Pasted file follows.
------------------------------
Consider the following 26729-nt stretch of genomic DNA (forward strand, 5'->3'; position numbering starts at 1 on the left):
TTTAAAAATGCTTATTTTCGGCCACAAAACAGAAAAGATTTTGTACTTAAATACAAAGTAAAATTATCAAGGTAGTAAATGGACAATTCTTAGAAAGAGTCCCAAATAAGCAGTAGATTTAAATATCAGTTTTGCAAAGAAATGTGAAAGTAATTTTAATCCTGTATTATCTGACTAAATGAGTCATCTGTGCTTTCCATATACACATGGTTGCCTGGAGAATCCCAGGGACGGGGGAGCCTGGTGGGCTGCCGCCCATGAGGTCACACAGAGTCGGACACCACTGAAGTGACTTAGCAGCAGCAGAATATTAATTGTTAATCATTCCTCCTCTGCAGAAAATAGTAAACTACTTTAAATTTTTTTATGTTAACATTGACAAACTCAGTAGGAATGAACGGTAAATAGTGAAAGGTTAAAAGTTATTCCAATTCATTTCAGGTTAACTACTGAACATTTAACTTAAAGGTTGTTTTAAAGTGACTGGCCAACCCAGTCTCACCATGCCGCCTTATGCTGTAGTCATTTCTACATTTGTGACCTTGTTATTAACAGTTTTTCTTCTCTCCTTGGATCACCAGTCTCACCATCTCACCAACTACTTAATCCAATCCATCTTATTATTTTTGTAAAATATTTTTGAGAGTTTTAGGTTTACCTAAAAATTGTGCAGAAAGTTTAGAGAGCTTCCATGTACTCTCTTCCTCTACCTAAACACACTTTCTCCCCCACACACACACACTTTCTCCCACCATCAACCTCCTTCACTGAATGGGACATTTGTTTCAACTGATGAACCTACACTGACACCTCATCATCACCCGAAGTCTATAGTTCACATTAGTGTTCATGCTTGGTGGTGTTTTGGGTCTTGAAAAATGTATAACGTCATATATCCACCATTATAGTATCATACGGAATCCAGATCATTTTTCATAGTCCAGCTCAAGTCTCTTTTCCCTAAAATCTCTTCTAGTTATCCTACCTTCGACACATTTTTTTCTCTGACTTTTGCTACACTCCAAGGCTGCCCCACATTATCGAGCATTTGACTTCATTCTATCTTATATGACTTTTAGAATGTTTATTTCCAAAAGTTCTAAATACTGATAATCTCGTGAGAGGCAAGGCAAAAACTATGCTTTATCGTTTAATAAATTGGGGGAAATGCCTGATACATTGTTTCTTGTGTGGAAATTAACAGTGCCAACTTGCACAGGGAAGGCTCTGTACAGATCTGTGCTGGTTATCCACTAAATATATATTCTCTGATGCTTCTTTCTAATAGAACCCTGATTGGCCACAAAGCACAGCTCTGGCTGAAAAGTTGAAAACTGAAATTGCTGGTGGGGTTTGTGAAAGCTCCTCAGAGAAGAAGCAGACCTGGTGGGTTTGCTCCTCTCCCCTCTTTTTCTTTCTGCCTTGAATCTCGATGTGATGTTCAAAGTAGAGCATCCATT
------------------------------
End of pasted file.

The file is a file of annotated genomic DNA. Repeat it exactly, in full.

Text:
Consider the following 26729-nt stretch of genomic DNA (forward strand, 5'->3'; position numbering starts at 1 on the left):
TTTAAAAATGCTTATTTTCGGCCACAAAACAGAAAAGATTTTGTACTTAAATACAAAGTAAAATTATCAAGGTAGTAAATGGACAATTCTTAGAAAGAGTCCCAAATAAGCAGTAGATTTAAATATCAGTTTTGCAAAGAAATGTGAAAGTAATTTTAATCCTGTATTATCTGACTAAATGAGTCATCTGTGCTTTCCATATACACATGGTTGCCTGGAGAATCCCAGGGACGGGGGAGCCTGGTGGGCTGCCGCCCATGAGGTCACACAGAGTCGGACACCACTGAAGTGACTTAGCAGCAGCAGAATATTAATTGTTAATCATTCCTCCTCTGCAGAAAATAGTAAACTACTTTAAATTTTTTTATGTTAACATTGACAAACTCAGTAGGAATGAACGGTAAATAGTGAAAGGTTAAAAGTTATTCCAATTCATTTCAGGTTAACTACTGAACATTTAACTTAAAGGTTGTTTTAAAGTGACTGGCCAACCCAGTCTCACCATGCCGCCTTATGCTGTAGTCATTTCTACATTTGTGACCTTGTTATTAACAGTTTTTCTTCTCTCCTTGGATCACCAGTCTCACCATCTCACCAACTACTTAATCCAATCCATCTTATTATTTTTGTAAAATATTTTTGAGAGTTTTAGGTTTACCTAAAAATTGTGCAGAAAGTTTAGAGAGCTTCCATGTACTCTCTTCCTCTACCTAAACACACTTTCTCCCCCACACACACACACTTTCTCCCACCATCAACCTCCTTCACTGAATGGGACATTTGTTTCAACTGATGAACCTACACTGACACCTCATCATCACCCGAAGTCTATAGTTCACATTAGTGTTCATGCTTGGTGGTGTTTTGGGTCTTGAAAAATGTATAACGTCATATATCCACCATTATAGTATCATACGGAATCCAGATCATTTTTCATAGTCCAGCTCAAGTCTCTTTTCCCTAAAATCTCTTCTAGTTATCCTACCTTCGACACATTTTTTTCTCTGACTTTTGCTACACTCCAAGGCTGCCCCACATTATCGAGCATTTGACTTCATTCTATCTTATATGACTTTTAGAATGTTTATTTCCAAAAGTTCTAAATACTGATAATCTCGTGAGAGGCAAGGCAAAAACTATGCTTTATCGTTTAATAAATTGGGGGAAATGCCTGATACATTGTTTCTTGTGTGGAAATTAACAGTGCCAACTTGCACAGGGAAGGCTCTGTACAGATCTGTGCTGGTTATCCACTAAATATATATTCTCTGATGCTTCTTTCTAATAGAACCCTGATTGGCCACAAAGCACAGCTCTGGCTGAAAAGTTGAAAACTGAAATTGCTGGTGGGGTTTGTGAAAGCTCCTCAGAGAAGAAGCAGACCTGGTGGGTTTGCTCCTCTCCCCTCTTTTTCTTTCTGCCTTGAATCTCGATGTGATGTTCAAAGTAGAGCATCCATT